Until the middle of the 20th century there was no method to measure currents below the surface of the open ocean. The problem was solved in 1955 when a British oceanographer, John Swallow, developed what became known as the neutrally buoyant (or Swallow) float.
The Swallow float would stay at a fixed depth and move with the currents at that depth. The path taken by the float, and hence the current speed and direction, could be measured by scientists on a nearby ship listening to sounds ('pings') emitted at regular intervals from the float.
Information from Swallow floats soon revealed that the deep oceans were not the tranquil regions predicted from theory. Instead they were filled with energetic currents that vary on scales of weeks and hundreds of kilometres, much as the atmosphere is filled with weather systems that change the speed and direction of the winds.
By the 1970s much bigger floats were being tracked using lower frequency sound and fixed listening stations. These SOFAR floats were used to produce maps of the underwater 'weather' but only in areas where there was a network of tracking stations, not throughout the world.
In the 1990s the World Ocean Circulation Experiment (WOCE), part of the World Climate Research Programme, needed to measure subsurface currents globally. The measurments would complement the Experiment's ship-based survey and data from radar altimeter satellites.
To meet WOCE's neeeds, Doug Webb and Russ Davis in the USA developed the Lagrangian Ocean Circulation Explorer (ALACE) - a neutrally buoyant float that came to the surface every 2 weeks to have its position determined by satellite. Later in WOCE the ALACEs were modified to measure temperature and then salinity profiles each time they surfaced. It was this technology that allowed Argo to be planned.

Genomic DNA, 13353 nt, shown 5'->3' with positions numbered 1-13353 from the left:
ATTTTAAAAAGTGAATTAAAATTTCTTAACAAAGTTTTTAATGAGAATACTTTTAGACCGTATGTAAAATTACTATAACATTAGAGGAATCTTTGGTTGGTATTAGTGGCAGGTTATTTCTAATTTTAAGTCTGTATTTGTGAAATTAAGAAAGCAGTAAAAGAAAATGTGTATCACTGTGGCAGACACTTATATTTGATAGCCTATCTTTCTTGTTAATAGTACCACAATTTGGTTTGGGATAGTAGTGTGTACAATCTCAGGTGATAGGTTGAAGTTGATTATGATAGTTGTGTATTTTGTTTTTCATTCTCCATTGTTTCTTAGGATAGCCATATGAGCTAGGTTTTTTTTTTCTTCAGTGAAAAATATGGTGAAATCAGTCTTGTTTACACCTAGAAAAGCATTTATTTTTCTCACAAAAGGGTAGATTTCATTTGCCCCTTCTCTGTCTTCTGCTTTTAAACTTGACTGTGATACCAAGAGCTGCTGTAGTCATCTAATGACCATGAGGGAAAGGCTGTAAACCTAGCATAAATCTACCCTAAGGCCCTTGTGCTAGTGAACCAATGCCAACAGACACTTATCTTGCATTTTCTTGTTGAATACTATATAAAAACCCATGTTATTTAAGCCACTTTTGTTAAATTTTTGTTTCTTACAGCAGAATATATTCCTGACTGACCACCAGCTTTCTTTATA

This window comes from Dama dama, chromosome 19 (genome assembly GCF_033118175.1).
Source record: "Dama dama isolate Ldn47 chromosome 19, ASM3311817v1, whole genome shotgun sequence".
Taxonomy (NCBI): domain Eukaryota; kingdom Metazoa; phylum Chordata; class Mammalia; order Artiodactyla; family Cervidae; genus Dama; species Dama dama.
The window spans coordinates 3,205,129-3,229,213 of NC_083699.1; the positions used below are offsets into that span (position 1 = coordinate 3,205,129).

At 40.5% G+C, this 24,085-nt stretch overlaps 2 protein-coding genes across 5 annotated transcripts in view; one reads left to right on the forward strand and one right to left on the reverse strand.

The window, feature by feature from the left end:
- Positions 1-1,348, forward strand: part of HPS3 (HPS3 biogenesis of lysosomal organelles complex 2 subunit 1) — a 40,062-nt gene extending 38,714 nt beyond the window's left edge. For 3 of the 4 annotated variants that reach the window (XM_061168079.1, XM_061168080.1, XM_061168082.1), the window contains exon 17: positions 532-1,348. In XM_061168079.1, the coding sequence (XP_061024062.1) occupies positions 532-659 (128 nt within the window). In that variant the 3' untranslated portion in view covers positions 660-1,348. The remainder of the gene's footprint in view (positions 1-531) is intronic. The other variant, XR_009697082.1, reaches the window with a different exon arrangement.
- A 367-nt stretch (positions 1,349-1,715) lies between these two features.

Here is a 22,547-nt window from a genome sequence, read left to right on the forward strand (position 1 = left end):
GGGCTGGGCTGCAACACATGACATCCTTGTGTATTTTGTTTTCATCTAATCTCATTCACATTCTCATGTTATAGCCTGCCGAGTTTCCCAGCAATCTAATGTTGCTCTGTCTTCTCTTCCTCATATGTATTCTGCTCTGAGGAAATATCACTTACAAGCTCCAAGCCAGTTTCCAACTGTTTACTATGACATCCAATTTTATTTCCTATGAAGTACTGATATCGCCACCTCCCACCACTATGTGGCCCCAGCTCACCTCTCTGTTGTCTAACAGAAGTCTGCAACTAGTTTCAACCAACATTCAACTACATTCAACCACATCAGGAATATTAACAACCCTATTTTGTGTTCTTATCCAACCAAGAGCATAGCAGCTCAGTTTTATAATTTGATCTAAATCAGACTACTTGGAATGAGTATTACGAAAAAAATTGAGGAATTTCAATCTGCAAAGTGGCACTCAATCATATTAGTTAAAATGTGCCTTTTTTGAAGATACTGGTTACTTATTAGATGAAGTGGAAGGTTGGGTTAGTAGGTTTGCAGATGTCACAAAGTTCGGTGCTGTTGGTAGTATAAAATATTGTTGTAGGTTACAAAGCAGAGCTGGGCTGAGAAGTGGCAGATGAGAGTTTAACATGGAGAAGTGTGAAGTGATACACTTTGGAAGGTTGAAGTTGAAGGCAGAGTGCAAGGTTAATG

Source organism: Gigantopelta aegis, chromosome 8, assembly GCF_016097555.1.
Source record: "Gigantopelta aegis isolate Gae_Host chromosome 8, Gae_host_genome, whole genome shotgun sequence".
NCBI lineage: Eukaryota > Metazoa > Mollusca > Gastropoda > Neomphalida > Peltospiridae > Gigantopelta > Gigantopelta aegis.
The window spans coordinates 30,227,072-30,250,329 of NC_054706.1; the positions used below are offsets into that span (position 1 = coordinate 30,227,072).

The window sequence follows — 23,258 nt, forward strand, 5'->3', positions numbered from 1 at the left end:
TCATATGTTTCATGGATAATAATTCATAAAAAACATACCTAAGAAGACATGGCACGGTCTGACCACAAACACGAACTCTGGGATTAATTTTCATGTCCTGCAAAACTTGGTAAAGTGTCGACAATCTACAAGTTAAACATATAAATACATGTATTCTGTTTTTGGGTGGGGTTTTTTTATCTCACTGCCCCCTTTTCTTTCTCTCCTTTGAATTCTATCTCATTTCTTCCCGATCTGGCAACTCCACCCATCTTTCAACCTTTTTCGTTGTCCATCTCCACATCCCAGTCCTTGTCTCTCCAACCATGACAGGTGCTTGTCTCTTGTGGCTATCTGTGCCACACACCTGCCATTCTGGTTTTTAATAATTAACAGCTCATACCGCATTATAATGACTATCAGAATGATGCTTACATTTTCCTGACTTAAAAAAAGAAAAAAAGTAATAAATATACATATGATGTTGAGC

In 1999 a global array of 3000 profiling floats was proposed to the Oceanobs'99 conference, and in 2001 the first Argo floats were deployed. Inspired by the Greek myth of Jason and the Argonauts, the floats were given the name Argo to stress the way they would work with the new Jason satellite altimeter, launched in December 2001.
The floats provide the vertical structure of temperature, salinity and current velocities that is needed for successful interpretation the sea surface height measurements from the altimeter. In turn satellite altimetry data give frequent and closely spaced measurements of sea surface height that are beyond the capability of an in situ observing system. Together they make it possible to understand and even predict the 'under-water weather systems' first revealed by the Swallow floats.
By November 2007 a global fleet of 3000 Argo floats were operating. Jason II was launched in June 2008, and is now one of several altimeters that together with the Argo float measurements give us a complete description of water movement in the upper ocean.